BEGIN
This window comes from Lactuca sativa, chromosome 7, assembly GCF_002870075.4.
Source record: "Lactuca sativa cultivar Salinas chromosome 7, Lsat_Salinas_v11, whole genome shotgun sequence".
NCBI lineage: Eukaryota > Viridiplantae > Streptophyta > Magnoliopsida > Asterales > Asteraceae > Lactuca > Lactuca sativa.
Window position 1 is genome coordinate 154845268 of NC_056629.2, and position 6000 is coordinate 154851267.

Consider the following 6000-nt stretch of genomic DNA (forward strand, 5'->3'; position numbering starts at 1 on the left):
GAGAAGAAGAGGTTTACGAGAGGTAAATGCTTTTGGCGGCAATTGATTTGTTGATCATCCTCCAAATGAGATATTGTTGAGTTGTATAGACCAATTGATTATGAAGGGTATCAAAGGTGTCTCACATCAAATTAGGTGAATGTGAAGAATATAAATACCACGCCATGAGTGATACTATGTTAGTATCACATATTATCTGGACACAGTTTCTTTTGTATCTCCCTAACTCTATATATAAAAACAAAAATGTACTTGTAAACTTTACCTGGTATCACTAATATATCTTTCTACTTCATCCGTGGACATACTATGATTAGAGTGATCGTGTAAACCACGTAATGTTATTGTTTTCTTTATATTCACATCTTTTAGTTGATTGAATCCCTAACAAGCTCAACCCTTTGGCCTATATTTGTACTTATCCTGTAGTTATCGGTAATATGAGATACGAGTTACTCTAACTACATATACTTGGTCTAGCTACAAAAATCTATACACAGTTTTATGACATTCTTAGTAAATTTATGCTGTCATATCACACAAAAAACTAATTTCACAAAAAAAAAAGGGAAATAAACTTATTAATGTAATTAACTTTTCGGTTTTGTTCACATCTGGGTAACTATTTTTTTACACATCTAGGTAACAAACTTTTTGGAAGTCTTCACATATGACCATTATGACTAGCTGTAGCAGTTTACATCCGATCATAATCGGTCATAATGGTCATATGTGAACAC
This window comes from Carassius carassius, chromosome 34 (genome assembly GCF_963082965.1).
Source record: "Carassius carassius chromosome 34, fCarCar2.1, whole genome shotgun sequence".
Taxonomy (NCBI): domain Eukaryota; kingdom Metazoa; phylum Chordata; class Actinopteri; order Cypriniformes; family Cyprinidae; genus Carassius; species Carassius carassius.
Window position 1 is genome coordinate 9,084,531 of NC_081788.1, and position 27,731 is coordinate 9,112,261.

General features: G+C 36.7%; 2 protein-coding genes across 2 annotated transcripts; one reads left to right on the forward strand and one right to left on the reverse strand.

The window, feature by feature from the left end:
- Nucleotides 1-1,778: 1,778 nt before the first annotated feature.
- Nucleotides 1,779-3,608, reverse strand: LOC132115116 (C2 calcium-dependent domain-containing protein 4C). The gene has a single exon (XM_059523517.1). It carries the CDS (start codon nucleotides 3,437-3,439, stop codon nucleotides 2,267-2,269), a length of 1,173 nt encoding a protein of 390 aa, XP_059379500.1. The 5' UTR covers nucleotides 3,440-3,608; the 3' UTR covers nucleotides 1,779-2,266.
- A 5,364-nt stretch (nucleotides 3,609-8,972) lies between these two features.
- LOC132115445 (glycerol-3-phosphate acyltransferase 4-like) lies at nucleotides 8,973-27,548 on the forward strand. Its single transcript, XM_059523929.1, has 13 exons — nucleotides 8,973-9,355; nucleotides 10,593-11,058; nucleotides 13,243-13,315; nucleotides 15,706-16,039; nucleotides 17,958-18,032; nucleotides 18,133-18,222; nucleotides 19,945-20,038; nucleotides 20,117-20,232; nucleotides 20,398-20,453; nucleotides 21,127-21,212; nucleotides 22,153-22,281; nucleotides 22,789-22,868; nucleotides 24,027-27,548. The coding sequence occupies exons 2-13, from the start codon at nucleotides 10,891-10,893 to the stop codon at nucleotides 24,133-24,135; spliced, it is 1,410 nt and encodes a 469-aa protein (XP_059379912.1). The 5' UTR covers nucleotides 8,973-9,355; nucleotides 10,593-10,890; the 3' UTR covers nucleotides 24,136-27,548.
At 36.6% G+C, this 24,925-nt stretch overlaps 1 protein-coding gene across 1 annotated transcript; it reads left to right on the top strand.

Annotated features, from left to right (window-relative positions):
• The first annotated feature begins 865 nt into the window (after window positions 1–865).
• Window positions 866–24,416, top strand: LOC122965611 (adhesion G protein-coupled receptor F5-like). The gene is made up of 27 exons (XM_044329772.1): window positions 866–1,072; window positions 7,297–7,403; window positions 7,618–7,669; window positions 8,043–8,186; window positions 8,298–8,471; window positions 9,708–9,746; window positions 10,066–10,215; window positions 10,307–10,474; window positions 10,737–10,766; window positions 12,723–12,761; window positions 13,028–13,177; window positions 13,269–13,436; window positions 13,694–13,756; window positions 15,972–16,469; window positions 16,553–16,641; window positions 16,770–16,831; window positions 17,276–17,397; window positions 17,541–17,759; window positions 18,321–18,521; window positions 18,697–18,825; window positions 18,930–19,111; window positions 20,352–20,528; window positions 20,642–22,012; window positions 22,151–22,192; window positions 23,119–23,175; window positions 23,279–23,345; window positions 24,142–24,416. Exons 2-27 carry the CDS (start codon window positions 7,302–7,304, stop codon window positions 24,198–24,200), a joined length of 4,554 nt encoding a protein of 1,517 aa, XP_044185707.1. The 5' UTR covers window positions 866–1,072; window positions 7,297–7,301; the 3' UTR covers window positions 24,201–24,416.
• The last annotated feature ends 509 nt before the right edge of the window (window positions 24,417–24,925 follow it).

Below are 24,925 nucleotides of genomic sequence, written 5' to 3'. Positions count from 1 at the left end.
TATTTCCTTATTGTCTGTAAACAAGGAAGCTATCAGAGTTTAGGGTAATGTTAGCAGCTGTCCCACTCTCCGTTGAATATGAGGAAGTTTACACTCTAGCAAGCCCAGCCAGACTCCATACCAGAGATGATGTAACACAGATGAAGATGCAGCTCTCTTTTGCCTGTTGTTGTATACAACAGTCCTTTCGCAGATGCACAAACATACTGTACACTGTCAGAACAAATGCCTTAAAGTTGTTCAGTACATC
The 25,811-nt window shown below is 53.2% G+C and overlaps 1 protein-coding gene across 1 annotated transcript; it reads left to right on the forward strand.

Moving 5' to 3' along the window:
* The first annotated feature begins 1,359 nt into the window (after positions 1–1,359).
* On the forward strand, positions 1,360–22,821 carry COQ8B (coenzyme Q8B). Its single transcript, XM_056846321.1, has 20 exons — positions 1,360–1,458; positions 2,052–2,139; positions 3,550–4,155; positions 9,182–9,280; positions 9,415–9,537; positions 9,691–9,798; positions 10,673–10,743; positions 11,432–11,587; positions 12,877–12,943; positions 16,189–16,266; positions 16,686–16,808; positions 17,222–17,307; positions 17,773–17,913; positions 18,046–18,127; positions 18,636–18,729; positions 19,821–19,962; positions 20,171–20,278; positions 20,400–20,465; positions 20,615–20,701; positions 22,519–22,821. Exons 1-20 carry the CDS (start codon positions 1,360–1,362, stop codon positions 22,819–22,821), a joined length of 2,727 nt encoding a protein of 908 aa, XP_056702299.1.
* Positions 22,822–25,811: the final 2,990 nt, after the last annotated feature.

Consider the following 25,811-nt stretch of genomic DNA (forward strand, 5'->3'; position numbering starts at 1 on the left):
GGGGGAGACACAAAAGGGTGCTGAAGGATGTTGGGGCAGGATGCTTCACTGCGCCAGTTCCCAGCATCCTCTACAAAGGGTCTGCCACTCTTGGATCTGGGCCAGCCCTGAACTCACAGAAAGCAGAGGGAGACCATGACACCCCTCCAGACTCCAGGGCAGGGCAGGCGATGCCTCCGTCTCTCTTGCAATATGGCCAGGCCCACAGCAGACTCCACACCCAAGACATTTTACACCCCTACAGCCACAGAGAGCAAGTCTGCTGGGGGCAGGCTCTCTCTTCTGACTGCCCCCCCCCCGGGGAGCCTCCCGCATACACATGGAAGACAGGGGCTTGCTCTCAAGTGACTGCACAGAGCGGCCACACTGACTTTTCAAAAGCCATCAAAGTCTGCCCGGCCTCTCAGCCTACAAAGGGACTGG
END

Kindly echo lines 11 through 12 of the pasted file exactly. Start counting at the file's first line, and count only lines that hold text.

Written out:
General features: G+C 36.7%; 2 protein-coding genes across 2 annotated transcripts; one reads left to right on the forward strand and one right to left on the reverse strand.

The window, feature by feature from the left end: